Historic County Meath

DSCF409413 July 2013

Ireland feels a little like Israel: every corner you turn you discover another piece of fascinating history. So poor Ruth had to endure another day of satisfying my habitual cravings for all things historical and archaeological. And County Meath has much to offer such an addict!


Newgrange is a massive passage tomb constructed over 5,000 years ago making it older than Stonehenge or the Great Pyramid of Giza! Nestled in a bend of the Boyne river in Ireland it is a UNESCO world heritage site and rightly so. The archaeologists tell us It is also a place that had astrological, spiritual, religious and ceremonial importance, much like the cathedrals of more recent years.
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The Loughran clan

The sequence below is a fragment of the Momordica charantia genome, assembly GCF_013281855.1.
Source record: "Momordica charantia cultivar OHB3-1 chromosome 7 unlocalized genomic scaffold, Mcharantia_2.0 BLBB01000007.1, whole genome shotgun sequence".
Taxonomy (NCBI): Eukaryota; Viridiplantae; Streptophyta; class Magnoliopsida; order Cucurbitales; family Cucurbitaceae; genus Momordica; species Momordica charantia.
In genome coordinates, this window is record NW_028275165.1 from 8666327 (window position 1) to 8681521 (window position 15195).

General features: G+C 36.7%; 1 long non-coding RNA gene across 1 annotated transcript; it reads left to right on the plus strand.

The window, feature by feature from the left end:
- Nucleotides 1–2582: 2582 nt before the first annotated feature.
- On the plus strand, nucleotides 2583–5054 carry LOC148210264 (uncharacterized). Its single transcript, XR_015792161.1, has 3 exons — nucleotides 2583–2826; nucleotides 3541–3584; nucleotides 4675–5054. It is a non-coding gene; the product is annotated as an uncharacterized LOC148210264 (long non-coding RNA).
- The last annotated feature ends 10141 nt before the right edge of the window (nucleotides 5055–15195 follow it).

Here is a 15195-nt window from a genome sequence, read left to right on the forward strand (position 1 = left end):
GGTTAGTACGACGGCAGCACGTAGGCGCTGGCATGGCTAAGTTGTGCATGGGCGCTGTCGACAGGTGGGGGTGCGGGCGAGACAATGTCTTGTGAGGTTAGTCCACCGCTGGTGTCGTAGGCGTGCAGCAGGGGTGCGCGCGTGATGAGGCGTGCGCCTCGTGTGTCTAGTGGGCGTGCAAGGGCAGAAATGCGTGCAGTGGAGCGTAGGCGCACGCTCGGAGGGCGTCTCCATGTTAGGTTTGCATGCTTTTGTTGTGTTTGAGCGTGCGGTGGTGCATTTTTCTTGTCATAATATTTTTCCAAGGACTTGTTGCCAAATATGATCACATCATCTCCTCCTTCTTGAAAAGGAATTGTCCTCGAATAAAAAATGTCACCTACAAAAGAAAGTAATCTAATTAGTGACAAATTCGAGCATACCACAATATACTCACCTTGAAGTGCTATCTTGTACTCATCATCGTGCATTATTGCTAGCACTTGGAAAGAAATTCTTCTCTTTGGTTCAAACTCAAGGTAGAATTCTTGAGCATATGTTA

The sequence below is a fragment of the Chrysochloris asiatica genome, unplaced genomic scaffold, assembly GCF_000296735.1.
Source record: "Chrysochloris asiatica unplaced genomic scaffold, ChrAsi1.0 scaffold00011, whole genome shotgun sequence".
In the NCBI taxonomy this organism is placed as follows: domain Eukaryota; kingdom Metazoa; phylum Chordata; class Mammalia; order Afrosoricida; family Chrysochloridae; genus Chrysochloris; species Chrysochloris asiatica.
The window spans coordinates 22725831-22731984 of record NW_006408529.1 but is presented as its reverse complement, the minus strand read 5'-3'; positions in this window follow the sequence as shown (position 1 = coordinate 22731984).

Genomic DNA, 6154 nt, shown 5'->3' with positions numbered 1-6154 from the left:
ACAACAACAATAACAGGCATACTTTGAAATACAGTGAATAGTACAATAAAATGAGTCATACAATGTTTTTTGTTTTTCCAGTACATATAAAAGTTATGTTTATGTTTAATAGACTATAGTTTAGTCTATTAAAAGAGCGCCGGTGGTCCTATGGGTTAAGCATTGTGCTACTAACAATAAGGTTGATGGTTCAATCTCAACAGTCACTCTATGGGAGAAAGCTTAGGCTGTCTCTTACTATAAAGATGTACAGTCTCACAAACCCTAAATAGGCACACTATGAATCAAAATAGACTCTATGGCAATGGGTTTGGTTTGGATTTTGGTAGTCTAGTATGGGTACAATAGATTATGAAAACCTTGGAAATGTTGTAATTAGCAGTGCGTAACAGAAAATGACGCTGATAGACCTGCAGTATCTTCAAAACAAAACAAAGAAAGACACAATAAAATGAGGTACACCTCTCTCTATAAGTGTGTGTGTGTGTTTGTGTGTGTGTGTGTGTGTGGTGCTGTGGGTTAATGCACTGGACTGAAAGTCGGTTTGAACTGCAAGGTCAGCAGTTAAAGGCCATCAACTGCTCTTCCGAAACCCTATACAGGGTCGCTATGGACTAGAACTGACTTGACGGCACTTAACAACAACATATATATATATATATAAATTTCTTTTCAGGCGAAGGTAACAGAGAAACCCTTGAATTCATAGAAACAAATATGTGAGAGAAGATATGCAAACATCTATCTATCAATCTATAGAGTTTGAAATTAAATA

12-15 July

After the wonderful scenery, hospitality and fellowship in Midleton and in County Mayo, Ruth and I drove across Ireland’s green and pleasant countryside for our final stay, in Trim and County Meath.

Last August I had the privilege of being an “honorary Irishman” for two weeks when I sharing lodgings with a dynamic group of Irish church planters at a conference organised by One Mission Society in Greenwood, Indiana. In Trim I was looking forward to repeating the long evenings of practical theological discussions with Ciaran that I had enjoyed in Indiana, and to worshiping with the Living Hope Church that I had heard so much about. I was not disappointed on either front.
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Fellowship in Castlebar


11th July

It never ceases to amaze me – that instant sense of bonding in the Holy Spirit that comes when true Christians meet for the first time, even across cultures and nationalities. And that was certainly the blessed experience Ruth and I had when we met at the midweek evening meeting of the church in Castlebar that Calvary Mission has recently established.